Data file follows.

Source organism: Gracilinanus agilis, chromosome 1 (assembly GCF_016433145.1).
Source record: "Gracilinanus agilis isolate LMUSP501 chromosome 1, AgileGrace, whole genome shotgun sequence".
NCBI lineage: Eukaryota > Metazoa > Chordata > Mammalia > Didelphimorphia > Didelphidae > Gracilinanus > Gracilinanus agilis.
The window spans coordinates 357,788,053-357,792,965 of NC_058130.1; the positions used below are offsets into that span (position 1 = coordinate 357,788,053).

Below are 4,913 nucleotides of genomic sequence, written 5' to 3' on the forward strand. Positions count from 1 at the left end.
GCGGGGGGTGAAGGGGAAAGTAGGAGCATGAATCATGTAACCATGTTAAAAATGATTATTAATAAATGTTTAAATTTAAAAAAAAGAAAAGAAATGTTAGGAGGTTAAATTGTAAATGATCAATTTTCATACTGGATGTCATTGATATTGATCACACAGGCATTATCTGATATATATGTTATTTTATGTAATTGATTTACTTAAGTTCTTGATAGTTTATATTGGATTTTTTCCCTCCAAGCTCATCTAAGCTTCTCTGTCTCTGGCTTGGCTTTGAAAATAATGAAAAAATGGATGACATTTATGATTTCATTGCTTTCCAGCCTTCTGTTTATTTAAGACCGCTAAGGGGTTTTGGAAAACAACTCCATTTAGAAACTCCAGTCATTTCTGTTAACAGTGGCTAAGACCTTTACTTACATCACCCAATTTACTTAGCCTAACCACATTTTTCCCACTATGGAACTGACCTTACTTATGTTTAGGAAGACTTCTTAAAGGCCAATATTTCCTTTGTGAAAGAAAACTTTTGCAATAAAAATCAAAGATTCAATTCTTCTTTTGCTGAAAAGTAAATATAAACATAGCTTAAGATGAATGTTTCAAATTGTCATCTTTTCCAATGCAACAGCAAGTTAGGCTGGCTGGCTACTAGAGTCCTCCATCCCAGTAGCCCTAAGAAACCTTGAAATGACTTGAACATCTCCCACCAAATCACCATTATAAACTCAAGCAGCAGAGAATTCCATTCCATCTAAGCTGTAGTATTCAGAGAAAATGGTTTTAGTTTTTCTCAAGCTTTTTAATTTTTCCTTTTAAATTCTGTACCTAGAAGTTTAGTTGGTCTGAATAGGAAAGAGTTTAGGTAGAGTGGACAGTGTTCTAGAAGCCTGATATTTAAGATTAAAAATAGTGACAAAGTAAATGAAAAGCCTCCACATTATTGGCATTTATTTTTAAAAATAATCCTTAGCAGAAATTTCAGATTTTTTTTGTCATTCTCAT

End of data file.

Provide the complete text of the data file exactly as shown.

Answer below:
Source organism: Gracilinanus agilis, chromosome 1 (assembly GCF_016433145.1).
Source record: "Gracilinanus agilis isolate LMUSP501 chromosome 1, AgileGrace, whole genome shotgun sequence".
NCBI lineage: Eukaryota > Metazoa > Chordata > Mammalia > Didelphimorphia > Didelphidae > Gracilinanus > Gracilinanus agilis.
The window spans coordinates 357,788,053-357,792,965 of NC_058130.1; the positions used below are offsets into that span (position 1 = coordinate 357,788,053).

Below are 4,913 nucleotides of genomic sequence, written 5' to 3' on the forward strand. Positions count from 1 at the left end.
GCGGGGGGTGAAGGGGAAAGTAGGAGCATGAATCATGTAACCATGTTAAAAATGATTATTAATAAATGTTTAAATTTAAAAAAAAGAAAAGAAATGTTAGGAGGTTAAATTGTAAATGATCAATTTTCATACTGGATGTCATTGATATTGATCACACAGGCATTATCTGATATATATGTTATTTTATGTAATTGATTTACTTAAGTTCTTGATAGTTTATATTGGATTTTTTCCCTCCAAGCTCATCTAAGCTTCTCTGTCTCTGGCTTGGCTTTGAAAATAATGAAAAAATGGATGACATTTATGATTTCATTGCTTTCCAGCCTTCTGTTTATTTAAGACCGCTAAGGGGTTTTGGAAAACAACTCCATTTAGAAACTCCAGTCATTTCTGTTAACAGTGGCTAAGACCTTTACTTACATCACCCAATTTACTTAGCCTAACCACATTTTTCCCACTATGGAACTGACCTTACTTATGTTTAGGAAGACTTCTTAAAGGCCAATATTTCCTTTGTGAAAGAAAACTTTTGCAATAAAAATCAAAGATTCAATTCTTCTTTTGCTGAAAAGTAAATATAAACATAGCTTAAGATGAATGTTTCAAATTGTCATCTTTTCCAATGCAACAGCAAGTTAGGCTGGCTGGCTACTAGAGTCCTCCATCCCAGTAGCCCTAAGAAACCTTGAAATGACTTGAACATCTCCCACCAAATCACCATTATAAACTCAAGCAGCAGAGAATTCCATTCCATCTAAGCTGTAGTATTCAGAGAAAATGGTTTTAGTTTTTCTCAAGCTTTTTAATTTTTCCTTTTAAATTCTGTACCTAGAAGTTTAGTTGGTCTGAATAGGAAAGAGTTTAGGTAGAGTGGACAGTGTTCTAGAAGCCTGATATTTAAGATTAAAAATAGTGACAAAGTAAATGAAAAGCCTCCACATTATTGGCATTTATTTTTAAAAATAATCCTTAGCAGAAATTTCAGATTTTTTTTGTCATTCTCAT